When Nokia was king.I got that one on the left in April 1995. Ruinously heavy.
Terrible quality, and retro gaming nerdery required too. If you’ve no
idea or don’t care, you can feel good about yourself.
In that brilliant talk on creativity by John Cleese, he mentions how creative people are almost defined by how long they’re prepared to suffer with an unsolved problem, as being stumped is a integral part of the process.
This article in the Guardian takes a related tack and is well worth a read. I loved this insight about left/right hemispheres:
The process began with an intense mental search as the left hemisphere started looking for answers in all the obvious places… This left-brain thought process, however, quickly got tiring – it took only a few seconds before the subject said he’d reached an impasse and couldn’t think of the right word. But these negative feelings are actually an essential part of the process because they signal that it’s time to try a new search strategy. Instead of relying on the literal associations of the left hemisphere, the brain needs to shift activity to the other side, to explore a more unexpected set of associations.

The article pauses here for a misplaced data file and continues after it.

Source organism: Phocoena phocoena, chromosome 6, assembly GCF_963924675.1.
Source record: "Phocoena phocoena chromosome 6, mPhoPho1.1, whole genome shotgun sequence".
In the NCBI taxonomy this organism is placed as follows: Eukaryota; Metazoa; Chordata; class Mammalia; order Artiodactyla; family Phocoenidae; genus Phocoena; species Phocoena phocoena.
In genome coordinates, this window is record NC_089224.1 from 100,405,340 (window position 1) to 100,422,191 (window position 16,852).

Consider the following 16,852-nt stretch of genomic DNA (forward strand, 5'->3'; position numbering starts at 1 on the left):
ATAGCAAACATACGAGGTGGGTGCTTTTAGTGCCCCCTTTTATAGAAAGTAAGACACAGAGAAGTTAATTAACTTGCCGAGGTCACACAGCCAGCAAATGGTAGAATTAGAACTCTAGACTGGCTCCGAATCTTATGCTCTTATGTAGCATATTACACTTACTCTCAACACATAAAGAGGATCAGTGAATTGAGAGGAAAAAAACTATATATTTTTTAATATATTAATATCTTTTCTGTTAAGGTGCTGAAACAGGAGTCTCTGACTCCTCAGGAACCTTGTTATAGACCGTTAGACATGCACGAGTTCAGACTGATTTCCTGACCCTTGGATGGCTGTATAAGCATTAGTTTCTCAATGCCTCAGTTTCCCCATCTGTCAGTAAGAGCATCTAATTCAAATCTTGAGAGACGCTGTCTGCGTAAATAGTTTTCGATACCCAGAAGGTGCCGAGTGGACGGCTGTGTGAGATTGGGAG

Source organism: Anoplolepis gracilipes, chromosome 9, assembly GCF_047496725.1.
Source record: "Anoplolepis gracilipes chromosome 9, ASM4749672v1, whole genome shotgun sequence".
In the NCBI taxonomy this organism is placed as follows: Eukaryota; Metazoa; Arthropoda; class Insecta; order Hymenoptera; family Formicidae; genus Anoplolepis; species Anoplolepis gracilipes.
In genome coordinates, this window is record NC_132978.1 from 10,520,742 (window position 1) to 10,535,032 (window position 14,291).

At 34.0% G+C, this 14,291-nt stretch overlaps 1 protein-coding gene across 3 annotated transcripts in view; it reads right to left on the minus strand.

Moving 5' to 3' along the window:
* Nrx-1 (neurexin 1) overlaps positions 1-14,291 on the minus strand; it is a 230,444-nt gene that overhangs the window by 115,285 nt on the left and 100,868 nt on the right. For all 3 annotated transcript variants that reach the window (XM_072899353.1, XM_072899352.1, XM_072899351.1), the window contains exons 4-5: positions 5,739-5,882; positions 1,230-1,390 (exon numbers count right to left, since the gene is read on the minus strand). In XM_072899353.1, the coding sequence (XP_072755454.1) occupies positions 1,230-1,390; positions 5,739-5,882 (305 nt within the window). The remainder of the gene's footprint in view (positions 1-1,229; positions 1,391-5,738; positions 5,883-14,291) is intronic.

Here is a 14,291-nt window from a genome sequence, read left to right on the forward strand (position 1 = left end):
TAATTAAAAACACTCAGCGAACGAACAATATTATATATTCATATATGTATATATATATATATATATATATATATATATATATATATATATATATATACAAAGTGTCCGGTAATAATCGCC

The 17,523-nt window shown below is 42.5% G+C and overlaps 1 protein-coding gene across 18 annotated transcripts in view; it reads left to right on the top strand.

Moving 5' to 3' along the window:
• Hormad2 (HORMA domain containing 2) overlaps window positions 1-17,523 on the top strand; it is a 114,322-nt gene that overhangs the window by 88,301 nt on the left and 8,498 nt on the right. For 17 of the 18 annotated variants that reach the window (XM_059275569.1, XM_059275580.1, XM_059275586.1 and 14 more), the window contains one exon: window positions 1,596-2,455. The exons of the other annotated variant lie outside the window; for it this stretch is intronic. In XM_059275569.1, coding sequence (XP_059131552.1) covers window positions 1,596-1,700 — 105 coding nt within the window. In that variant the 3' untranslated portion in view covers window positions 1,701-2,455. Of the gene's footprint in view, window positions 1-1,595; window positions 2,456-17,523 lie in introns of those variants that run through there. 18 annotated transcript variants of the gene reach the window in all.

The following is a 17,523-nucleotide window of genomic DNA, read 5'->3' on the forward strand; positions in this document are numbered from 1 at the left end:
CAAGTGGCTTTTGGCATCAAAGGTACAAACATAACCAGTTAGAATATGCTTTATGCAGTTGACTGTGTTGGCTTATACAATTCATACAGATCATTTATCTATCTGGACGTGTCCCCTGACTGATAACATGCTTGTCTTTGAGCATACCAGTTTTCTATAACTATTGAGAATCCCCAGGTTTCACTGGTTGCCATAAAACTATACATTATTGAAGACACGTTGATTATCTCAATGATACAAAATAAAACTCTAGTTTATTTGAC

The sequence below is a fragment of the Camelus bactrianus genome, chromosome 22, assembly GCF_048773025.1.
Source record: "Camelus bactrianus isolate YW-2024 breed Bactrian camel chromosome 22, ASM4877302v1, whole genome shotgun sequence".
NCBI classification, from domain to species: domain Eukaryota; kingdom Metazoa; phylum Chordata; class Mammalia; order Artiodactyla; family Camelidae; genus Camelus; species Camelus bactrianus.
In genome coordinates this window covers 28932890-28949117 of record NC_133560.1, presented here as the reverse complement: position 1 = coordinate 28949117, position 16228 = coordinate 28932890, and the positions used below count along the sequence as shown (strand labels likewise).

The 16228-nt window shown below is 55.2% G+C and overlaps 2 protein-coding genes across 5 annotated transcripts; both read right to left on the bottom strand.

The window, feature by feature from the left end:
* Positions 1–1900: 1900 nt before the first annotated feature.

Everything you’d hope for from the Fall’s curmudgeonly genius. Funny,
unexpected and unreasonable. A genuinely great Briton.
Screenwriter Danny Rubin explains how what is now a comedy classic came to be.Some interesting insights, and it enlightened a re-watch of the movie. The biggest takeout for me was the lesson once again that success is
mainly about determination and collaboration. Even a corker of an idea
like this needed to be shoved through the system and accept ideas and
rewrites from many sides.
I always liked the Fast Show, and I had a fleeting conversation with
Simon when I’d rejected some copy he’d written for a Guardian ad and
he called to bundle me into running it.
self-destructive and maudlin than I expected. A pretty quick holiday
read and I was glad to get it over with.